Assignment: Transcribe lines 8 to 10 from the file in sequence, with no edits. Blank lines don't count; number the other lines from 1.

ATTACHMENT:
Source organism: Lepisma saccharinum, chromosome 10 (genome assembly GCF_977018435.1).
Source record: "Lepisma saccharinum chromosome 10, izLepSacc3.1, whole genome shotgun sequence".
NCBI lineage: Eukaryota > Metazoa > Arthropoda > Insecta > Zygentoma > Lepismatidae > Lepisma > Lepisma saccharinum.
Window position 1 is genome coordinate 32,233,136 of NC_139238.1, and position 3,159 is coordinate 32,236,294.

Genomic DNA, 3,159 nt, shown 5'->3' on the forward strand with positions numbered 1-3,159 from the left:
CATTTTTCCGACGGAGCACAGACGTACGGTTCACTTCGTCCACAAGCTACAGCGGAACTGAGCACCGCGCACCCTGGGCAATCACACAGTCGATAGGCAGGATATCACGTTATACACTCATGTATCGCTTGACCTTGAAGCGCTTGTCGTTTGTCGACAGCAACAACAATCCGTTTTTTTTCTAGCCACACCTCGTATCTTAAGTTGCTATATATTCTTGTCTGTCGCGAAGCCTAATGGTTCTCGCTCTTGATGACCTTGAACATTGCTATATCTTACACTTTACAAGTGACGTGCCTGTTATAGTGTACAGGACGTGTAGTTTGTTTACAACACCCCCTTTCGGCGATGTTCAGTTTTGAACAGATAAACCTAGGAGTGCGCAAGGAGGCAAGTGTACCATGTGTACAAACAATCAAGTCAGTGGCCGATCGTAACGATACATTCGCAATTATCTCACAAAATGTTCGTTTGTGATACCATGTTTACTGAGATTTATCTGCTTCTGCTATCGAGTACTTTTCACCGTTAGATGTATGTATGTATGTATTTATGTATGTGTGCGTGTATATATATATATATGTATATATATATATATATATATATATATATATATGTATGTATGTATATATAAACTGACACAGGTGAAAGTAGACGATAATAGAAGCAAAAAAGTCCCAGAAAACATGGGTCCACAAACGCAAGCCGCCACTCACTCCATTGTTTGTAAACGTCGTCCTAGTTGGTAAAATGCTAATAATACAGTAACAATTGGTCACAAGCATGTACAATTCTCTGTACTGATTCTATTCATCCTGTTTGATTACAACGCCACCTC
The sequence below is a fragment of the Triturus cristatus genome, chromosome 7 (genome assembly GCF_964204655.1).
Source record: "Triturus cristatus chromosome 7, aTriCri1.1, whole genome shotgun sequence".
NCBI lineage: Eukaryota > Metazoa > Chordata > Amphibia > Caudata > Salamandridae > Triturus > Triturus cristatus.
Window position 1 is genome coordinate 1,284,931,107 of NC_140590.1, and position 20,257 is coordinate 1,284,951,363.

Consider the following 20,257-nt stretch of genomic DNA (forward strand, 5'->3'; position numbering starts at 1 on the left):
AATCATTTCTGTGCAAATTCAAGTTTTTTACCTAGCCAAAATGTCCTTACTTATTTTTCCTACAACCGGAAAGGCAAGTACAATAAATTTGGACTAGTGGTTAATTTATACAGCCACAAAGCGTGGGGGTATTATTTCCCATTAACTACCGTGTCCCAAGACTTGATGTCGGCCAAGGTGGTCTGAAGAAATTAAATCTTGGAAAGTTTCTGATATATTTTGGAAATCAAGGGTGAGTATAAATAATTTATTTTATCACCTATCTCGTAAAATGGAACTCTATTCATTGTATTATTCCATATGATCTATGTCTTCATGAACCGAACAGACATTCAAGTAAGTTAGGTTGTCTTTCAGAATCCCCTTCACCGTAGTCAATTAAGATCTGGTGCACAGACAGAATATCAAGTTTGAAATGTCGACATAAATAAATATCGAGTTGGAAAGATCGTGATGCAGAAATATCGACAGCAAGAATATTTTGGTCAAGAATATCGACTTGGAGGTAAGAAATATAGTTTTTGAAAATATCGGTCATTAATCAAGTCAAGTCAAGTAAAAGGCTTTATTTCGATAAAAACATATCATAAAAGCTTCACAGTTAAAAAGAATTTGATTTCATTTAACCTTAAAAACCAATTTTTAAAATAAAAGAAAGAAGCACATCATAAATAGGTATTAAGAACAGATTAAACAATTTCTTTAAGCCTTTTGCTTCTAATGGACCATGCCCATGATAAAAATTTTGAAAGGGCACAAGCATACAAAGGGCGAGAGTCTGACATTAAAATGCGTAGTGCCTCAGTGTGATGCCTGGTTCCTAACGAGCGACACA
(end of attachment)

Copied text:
Source record: "Triturus cristatus chromosome 7, aTriCri1.1, whole genome shotgun sequence".
NCBI lineage: Eukaryota > Metazoa > Chordata > Amphibia > Caudata > Salamandridae > Triturus > Triturus cristatus.
Window position 1 is genome coordinate 1,284,931,107 of NC_140590.1, and position 20,257 is coordinate 1,284,951,363.